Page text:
NYC dating app users swindled out of $100K in ‘pig butchering’ phony crypto scam #nigeria | #nigeriascams | #lovescams


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Two Brooklyn women thought they’d found love connections but ended up matched up with a crew of cryptocurrency scammers who bilked them out of $100,000 each, officials said Thursday.

The women were wooed and talked into investing using phony crypto apps where thought they were rolling in dough — until they tried to withdraw their cash and ended up with empty accounts and broken hearts, the Brooklyn District Attorney’s Office announced.

“He was using actual financial terms, and he sounded legit,” a victim identified only as E said of the scammer she met on the dating app Hinge in a video shared by the DA office.

Two Brooklyn woman were scammed out of $100,000 each in a “pig butchering” scheme using dating apps. Thawatchai – stock.adobe.com

“The painful reality is he bled me out of money, it was over $106,000, which is a significant amount of money,” E, 41, added. “To just see that go away in seconds and not be able to get it back is gut-wrenching. It’s so painful.”

Brooklyn prosecutors shared the horror stories as it announced busts in a “pig butchering” scheme that saw victims scammed out of more than $4 million, with officials shutting down nearly two dozen web domains in the network.

“Pig butchering” gets its name from the concept of fattening a pig prior to its slaughtering and goes well beyond dating apps, with scammers building trust with victims through social media before referring them to invest through programs that show tremendous returns.

E’s scammer even coached her on what to say to Bank of America representatives when they flagged her account for making same-day wire transactions, she said.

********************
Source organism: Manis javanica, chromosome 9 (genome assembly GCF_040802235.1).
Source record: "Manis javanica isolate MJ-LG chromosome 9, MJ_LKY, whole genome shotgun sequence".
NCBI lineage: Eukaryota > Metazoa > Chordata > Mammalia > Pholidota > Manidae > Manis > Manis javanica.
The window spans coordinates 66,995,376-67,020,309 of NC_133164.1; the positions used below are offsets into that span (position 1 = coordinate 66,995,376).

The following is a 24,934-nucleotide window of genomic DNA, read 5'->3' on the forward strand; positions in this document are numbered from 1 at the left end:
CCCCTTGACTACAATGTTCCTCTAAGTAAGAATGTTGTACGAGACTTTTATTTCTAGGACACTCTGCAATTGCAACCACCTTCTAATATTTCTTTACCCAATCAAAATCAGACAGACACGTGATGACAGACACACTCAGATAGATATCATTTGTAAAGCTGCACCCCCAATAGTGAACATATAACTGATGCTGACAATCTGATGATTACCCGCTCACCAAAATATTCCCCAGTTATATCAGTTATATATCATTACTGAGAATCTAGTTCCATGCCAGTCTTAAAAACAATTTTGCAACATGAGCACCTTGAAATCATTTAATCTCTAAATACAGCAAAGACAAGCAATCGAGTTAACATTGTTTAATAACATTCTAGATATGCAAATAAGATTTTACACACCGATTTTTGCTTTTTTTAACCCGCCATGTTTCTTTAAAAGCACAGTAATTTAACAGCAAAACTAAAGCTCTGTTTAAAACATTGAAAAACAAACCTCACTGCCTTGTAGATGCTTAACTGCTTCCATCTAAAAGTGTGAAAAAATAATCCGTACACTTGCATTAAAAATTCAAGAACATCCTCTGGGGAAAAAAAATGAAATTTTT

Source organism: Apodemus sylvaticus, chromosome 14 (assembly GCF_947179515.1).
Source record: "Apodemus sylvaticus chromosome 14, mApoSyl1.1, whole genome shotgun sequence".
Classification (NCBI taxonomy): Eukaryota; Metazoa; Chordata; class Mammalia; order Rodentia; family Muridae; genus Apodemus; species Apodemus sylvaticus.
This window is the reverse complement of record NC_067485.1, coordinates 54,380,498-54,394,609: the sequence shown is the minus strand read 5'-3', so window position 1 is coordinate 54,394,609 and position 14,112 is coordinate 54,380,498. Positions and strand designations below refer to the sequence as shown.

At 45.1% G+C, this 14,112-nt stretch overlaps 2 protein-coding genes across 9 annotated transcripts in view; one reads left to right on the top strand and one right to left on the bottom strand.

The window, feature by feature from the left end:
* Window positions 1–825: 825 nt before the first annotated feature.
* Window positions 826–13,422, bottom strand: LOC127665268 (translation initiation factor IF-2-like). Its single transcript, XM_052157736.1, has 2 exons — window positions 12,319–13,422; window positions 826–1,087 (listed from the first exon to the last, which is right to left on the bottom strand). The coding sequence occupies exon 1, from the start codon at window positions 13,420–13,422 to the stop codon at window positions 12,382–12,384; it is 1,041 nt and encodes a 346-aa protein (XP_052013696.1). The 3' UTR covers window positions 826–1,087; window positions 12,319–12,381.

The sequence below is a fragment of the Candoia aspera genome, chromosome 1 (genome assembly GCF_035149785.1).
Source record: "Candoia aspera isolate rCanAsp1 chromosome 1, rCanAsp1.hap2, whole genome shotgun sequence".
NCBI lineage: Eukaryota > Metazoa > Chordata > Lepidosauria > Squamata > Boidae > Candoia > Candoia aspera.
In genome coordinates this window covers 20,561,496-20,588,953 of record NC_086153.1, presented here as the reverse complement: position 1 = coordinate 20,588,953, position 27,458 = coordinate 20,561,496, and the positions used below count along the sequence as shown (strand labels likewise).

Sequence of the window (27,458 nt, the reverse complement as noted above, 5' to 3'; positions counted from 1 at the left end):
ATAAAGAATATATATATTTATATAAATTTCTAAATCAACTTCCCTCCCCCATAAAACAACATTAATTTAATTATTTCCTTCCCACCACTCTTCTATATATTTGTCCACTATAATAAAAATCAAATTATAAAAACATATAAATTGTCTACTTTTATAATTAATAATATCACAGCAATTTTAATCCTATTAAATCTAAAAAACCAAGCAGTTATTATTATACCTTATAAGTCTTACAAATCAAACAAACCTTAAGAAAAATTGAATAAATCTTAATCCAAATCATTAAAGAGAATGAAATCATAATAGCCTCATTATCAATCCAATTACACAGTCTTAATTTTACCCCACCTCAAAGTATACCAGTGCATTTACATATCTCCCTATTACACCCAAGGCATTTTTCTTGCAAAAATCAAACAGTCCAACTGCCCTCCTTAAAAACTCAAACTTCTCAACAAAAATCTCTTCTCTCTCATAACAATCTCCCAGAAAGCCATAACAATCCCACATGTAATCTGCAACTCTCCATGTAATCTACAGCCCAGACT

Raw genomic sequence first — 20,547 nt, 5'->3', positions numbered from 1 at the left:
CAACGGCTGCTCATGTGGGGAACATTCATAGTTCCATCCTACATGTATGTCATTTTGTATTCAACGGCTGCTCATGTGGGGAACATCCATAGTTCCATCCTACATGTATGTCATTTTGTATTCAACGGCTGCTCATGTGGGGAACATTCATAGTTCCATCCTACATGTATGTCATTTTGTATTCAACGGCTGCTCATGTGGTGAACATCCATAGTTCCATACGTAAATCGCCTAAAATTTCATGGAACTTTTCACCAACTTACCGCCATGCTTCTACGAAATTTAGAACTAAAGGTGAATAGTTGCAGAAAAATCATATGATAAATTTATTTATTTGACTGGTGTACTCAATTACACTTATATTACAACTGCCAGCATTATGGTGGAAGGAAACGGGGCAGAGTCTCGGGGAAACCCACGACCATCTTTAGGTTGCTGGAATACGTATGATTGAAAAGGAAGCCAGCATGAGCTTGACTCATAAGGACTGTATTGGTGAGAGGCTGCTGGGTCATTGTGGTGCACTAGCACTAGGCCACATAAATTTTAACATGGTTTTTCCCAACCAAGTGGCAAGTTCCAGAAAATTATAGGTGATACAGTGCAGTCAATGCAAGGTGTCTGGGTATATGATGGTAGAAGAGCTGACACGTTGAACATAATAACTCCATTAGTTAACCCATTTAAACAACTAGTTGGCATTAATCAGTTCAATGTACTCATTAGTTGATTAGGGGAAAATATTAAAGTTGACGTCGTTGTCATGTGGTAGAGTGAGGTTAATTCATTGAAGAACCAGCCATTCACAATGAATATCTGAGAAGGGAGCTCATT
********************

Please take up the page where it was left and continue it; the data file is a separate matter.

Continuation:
“You don’t know what to trust anymore after you’ve been fooled so easily with this digital technology,” she said, adding, “And I even work in digital technology.”

Another victim, H, a 41-year-old from South Brooklyn, matched with a scammer on the dating app Bumble and said that she was trying to buy the house she once shared with her ex-husband.

Brooklyn District Attorney Eric Gonzalez speaking at a press conference about a cryptocurrency scam
Brooklyn District Attorney Eric Gonzalez urged people to be skeptical of anybody they meet online offering them investment opportunities. AP Photo/Jennifer Peltz, file

“From that conversation, he told me, ‘Oh I have this crypto thing, you should put some money in it. I was hesitant at first,” she said, later taking out money, a personal loan and her pension to invest in the bogus cryptocurrency. In total she lost some $118,000.

“I did that and I saw the money coming. I was like ‘Oh wow, I could buy him out.’ My whole intent was to buy my ex-husband out of the house. I tried withdrawing the money and they kept denying it,” she said.

Sher victim, S, described falling prey to the scam as a “nightmare” he accidentally dragged his wife and other loved ones into.

The 51-year-old from South Brooklyn someone asking him if his money had been placed in the Federal Reserve System was when he knew he had made a terrible mistake.

“I knew that this was the end, that I had been involved in a major cryptocurrency scam,” he said.

“The actual amount that I sold, I traced it all down … nearly $400,000,” he later added.

The Da said Chinese and Russian communities in particular are being targeted by random text message invitations and social media advertisements.

As part of its recent crackdown, the office said it seized the domain coinformat.com as well as 20 other associated domains in connection with their investigation into the plot.

Three virtual servers hosting those sites have also been taken, officials said.

“Pig butchering is a growing type of scam that defrauds residents of Brooklyn and the entire country out of billions of dollars every year,” Brooklyn District Attorney Eric Gonzalez said in a release.

“Awareness and education are the first and best lines of defense against these prolific scams. Investment returns that seem too good to be true are almost always just that – fake. So, I urge everyone to be very skeptical of anyone who they haven’t met in person and who offers a lucrative investment opportunity in cryptocurrency.”




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